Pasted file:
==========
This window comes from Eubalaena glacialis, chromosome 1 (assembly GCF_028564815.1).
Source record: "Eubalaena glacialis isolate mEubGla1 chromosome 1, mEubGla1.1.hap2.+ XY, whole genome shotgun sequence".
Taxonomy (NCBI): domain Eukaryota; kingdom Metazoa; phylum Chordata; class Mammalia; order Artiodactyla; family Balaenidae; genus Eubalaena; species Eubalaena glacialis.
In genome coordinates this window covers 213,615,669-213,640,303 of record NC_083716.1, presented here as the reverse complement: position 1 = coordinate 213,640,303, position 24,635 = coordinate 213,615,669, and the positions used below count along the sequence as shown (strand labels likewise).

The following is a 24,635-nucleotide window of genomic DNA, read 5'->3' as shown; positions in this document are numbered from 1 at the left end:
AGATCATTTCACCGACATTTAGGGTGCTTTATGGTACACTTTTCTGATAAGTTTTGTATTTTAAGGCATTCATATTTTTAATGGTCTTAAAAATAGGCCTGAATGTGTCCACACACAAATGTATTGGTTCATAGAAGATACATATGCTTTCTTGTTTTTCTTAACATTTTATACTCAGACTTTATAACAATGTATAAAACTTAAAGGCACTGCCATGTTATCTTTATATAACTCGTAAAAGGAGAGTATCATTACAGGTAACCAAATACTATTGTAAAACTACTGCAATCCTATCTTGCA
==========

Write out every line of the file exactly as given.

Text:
This window comes from Eubalaena glacialis, chromosome 1 (assembly GCF_028564815.1).
Source record: "Eubalaena glacialis isolate mEubGla1 chromosome 1, mEubGla1.1.hap2.+ XY, whole genome shotgun sequence".
Taxonomy (NCBI): domain Eukaryota; kingdom Metazoa; phylum Chordata; class Mammalia; order Artiodactyla; family Balaenidae; genus Eubalaena; species Eubalaena glacialis.
In genome coordinates this window covers 213,615,669-213,640,303 of record NC_083716.1, presented here as the reverse complement: position 1 = coordinate 213,640,303, position 24,635 = coordinate 213,615,669, and the positions used below count along the sequence as shown (strand labels likewise).

The following is a 24,635-nucleotide window of genomic DNA, read 5'->3' as shown; positions in this document are numbered from 1 at the left end:
AGATCATTTCACCGACATTTAGGGTGCTTTATGGTACACTTTTCTGATAAGTTTTGTATTTTAAGGCATTCATATTTTTAATGGTCTTAAAAATAGGCCTGAATGTGTCCACACACAAATGTATTGGTTCATAGAAGATACATATGCTTTCTTGTTTTTCTTAACATTTTATACTCAGACTTTATAACAATGTATAAAACTTAAAGGCACTGCCATGTTATCTTTATATAACTCGTAAAAGGAGAGTATCATTACAGGTAACCAAATACTATTGTAAAACTACTGCAATCCTATCTTGCA